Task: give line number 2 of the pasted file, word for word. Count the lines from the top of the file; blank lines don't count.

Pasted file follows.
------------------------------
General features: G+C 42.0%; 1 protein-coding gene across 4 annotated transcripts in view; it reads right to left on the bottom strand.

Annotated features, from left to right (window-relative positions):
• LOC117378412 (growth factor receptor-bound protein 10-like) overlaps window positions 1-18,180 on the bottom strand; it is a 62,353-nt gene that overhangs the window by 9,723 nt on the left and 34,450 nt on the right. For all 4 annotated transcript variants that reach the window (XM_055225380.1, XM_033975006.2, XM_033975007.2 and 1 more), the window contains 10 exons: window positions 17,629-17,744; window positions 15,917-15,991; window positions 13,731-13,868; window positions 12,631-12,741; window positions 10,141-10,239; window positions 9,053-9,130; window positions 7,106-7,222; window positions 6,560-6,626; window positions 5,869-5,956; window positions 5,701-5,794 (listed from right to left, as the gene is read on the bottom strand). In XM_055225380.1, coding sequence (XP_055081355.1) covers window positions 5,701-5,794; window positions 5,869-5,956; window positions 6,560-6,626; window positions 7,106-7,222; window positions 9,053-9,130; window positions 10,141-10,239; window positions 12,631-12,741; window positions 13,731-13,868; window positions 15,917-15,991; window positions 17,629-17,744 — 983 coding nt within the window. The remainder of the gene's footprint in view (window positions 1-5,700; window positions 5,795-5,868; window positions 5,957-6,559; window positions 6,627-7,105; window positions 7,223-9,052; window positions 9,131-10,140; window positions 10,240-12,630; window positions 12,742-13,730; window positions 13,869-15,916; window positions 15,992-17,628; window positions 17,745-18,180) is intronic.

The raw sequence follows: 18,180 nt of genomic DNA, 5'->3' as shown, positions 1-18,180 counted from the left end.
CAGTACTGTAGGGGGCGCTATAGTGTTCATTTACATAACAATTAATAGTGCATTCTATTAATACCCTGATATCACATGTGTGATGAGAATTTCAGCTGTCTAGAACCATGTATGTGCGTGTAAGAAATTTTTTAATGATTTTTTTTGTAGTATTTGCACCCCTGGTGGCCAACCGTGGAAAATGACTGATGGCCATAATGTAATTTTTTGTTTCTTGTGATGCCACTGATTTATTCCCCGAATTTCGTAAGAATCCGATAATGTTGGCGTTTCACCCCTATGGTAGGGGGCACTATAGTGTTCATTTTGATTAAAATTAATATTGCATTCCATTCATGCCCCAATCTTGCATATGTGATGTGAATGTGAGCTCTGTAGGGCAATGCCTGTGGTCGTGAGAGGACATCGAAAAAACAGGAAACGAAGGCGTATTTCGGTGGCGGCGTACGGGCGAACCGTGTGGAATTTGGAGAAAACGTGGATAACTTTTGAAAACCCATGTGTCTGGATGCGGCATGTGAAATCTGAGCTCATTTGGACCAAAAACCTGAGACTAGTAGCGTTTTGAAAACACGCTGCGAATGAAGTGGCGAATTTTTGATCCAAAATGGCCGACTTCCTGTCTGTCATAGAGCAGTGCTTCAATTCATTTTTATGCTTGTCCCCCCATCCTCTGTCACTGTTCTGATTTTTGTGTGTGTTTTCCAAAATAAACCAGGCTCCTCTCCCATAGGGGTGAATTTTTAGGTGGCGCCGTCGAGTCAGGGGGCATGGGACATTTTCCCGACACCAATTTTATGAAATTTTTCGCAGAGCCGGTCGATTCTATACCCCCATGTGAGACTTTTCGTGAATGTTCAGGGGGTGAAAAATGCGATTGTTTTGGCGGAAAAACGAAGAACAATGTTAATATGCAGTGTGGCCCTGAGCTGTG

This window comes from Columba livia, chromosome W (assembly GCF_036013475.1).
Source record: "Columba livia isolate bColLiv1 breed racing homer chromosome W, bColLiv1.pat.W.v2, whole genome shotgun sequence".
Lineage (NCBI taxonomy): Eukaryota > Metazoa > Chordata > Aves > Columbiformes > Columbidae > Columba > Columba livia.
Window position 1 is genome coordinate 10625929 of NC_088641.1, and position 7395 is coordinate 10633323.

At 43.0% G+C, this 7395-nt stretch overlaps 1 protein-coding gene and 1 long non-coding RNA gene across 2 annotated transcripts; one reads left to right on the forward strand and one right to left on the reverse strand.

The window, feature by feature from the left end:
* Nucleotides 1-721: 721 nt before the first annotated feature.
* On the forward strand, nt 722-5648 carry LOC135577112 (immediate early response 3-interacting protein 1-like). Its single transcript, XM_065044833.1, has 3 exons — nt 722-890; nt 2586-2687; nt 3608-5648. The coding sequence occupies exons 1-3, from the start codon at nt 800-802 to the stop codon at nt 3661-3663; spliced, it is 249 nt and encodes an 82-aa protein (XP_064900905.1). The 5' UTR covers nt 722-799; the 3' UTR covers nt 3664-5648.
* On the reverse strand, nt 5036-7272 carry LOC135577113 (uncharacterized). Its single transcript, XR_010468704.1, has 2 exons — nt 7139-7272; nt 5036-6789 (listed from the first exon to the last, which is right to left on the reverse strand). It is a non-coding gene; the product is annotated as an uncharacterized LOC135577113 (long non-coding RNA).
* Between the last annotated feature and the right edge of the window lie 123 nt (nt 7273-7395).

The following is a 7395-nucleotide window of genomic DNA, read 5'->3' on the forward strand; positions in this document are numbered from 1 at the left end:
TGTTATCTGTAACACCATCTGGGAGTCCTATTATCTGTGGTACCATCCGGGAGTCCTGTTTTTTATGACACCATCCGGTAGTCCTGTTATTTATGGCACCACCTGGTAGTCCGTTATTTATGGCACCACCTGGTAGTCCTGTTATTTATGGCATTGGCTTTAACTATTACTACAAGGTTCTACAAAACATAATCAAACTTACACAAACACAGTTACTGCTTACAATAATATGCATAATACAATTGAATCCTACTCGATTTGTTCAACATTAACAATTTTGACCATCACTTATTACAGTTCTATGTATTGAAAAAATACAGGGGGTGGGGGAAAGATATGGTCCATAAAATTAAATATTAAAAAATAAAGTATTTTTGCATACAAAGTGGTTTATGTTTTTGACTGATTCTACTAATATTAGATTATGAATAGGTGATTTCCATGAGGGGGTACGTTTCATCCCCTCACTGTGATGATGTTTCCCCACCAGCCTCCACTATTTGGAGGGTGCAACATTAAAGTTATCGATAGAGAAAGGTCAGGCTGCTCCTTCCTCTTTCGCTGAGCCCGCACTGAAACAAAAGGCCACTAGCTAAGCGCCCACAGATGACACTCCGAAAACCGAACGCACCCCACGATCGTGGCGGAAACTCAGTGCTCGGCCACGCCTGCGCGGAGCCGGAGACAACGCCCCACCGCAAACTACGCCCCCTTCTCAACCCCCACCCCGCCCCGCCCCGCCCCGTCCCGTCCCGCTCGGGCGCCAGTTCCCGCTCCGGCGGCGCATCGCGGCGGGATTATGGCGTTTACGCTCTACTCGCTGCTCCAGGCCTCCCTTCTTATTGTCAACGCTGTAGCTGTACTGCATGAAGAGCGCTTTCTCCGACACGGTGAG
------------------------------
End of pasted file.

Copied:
Annotated features, from left to right (window-relative positions):